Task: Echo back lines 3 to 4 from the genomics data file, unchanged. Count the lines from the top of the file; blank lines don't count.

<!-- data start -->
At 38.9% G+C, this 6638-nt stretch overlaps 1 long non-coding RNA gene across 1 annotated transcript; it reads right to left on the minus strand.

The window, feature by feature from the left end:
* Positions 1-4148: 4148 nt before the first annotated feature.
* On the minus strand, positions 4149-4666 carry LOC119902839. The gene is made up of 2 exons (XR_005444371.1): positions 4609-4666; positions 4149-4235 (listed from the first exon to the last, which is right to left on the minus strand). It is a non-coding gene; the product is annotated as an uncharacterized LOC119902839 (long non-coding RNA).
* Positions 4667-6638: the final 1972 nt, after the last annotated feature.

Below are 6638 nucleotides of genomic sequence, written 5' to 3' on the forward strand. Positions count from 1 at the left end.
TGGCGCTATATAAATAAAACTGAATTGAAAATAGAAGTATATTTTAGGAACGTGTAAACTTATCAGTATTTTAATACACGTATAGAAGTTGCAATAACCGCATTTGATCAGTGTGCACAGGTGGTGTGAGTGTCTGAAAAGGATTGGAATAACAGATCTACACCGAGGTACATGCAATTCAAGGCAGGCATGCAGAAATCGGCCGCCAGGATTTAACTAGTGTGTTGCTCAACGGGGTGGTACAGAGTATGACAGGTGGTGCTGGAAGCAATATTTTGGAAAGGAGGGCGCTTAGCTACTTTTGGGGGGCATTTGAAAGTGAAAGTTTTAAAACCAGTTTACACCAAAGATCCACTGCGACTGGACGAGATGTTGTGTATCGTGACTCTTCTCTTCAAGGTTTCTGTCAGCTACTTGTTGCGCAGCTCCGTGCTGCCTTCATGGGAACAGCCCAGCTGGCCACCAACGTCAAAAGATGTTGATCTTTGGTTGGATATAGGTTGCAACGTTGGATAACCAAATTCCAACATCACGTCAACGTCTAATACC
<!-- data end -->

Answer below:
* Positions 1-4148: 4148 nt before the first annotated feature.
* On the minus strand, positions 4149-4666 carry LOC119902839. The gene is made up of 2 exons (XR_005444371.1): positions 4609-4666; positions 4149-4235 (listed from the first exon to the last, which is right to left on the minus strand). It is a non-coding gene; the product is annotated as an uncharacterized LOC119902839 (long non-coding RNA).